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For further information, see CMDT Part 38-22: Arsenic Poisoning

Key Features

  • Found in some pesticides and industrial chemicals

  • Can be used as a chemotherapeutic agent

Clinical Findings

  • Symptoms usually appear within 1 h after ingestion but may be delayed as long as 12 h

  • Abdominal pain, vomiting, watery diarrhea, and skeletal muscle cramps

  • Profound dehydration and shock may occur

  • In chronic poisoning, symptoms can be vague but often include

    • Pancytopenia

    • Painful peripheral sensory neuropathy

    • Skin changes (eg, melanosis, keratosis, and desquamating rash)

  • Cancers of the lung, bladder and skin have been reported


  • Urinary arsenic levels may be falsely elevated after certain meals (eg, seafood) that contain large quantities of relatively nontoxic organic arsenic


Emergency measures

  • Perform gastric lavage within 1–2 hours of ingestion

  • Activated charcoal is of uncertain benefit because it binds arsenic poorly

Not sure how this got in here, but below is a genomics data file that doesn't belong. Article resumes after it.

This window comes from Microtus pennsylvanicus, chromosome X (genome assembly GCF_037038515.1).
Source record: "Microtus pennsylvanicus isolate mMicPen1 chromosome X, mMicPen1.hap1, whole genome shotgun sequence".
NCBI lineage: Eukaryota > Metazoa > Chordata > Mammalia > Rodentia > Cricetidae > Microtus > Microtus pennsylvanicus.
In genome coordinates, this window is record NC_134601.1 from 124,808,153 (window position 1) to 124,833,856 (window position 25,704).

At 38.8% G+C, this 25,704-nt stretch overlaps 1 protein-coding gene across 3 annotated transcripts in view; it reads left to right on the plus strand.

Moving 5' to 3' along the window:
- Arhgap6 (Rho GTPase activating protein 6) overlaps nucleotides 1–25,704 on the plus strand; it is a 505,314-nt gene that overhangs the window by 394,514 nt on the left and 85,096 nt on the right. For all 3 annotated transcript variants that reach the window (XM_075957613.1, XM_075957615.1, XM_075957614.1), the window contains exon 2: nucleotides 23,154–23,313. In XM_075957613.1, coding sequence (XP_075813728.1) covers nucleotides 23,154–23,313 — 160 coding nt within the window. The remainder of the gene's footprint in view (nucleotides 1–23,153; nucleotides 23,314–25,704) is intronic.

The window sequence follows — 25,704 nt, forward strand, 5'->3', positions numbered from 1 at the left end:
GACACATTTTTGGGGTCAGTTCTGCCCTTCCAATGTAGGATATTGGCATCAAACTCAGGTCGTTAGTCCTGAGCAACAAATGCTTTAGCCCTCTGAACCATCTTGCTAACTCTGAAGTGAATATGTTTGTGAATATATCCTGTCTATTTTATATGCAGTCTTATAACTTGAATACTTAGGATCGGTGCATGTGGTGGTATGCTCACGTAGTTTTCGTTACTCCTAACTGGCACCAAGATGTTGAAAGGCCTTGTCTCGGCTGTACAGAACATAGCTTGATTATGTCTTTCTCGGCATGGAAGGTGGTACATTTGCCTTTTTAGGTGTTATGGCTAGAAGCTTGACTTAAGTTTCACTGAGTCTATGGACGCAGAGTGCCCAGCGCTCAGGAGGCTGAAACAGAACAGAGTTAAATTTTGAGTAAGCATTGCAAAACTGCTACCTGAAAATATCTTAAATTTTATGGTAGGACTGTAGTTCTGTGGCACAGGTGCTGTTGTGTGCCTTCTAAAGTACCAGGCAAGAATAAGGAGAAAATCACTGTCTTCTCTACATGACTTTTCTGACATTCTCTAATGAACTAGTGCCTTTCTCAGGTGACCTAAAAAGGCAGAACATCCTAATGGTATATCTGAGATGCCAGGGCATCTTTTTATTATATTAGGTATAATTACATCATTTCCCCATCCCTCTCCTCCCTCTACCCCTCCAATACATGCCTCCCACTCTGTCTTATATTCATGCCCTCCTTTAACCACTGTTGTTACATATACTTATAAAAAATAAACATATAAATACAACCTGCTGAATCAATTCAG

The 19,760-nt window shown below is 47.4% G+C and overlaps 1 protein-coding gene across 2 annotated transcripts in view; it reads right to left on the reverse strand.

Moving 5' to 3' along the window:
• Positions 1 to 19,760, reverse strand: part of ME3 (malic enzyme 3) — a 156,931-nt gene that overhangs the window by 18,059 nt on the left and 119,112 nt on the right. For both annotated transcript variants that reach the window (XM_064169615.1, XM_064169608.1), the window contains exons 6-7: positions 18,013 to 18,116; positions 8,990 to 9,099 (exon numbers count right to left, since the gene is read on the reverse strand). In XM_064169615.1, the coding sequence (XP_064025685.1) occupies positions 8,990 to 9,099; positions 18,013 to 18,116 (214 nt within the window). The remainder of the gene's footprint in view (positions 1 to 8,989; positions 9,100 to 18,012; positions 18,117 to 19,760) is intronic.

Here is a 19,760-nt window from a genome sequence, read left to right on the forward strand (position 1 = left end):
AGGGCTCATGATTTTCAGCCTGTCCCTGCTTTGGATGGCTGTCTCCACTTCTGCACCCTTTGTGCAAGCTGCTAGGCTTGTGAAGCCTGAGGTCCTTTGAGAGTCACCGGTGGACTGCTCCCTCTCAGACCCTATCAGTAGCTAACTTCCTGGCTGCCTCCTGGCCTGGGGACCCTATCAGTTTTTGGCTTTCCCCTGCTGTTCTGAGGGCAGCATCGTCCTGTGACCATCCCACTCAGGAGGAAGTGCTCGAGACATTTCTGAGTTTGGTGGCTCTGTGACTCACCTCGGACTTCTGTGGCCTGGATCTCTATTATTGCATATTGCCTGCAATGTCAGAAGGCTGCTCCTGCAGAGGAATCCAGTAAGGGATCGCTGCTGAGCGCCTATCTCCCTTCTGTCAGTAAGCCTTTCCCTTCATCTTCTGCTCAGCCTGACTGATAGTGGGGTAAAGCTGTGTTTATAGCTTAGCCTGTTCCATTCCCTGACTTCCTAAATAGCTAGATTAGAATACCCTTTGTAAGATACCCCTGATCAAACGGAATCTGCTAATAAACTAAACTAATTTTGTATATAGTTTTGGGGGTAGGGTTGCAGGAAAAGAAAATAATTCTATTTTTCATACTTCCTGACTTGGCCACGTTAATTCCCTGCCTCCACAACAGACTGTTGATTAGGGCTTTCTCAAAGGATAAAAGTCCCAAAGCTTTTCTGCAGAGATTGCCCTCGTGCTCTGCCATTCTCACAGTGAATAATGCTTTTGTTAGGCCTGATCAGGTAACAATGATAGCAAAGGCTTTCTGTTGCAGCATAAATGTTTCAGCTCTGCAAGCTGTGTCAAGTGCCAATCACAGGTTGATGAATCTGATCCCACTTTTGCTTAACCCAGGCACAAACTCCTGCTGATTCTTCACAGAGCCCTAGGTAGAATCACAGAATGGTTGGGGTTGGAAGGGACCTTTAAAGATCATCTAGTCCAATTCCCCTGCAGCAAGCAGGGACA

• Administer intravenous fluids to replace losses due to vomiting and diarrhea


  • For severe acute intoxication

    • 2,3-dimercaptopropanesulfonic acid (DMPS, Unithiol) is the preferred parenteral chelator

    • Dosage: 3–5 mg/kg intravenously every 4 hours

    • Although there is no FDA-approved commercial formulation of DMPS in the United States, it can be obtained from some compounding pharmacies

  • An alternative parenteral chelator is dimercaprol

    • It comes as a 10% solution in peanut oil

    • Dosage: 3–5 mg/kg intramuscularly every 4–6 hours for 2 days

    • Side effects include nausea, vomiting, headache, and hypertension

  • If GI symptoms allow, switch to the oral chelator succimer (dimercaptosuccinic acid, DMSA), 10 mg/kg every 8 hours, for 1 week

  • Consult a medical toxicologist or regional poison control center (1-800-222-1222) for advice regarding chelation

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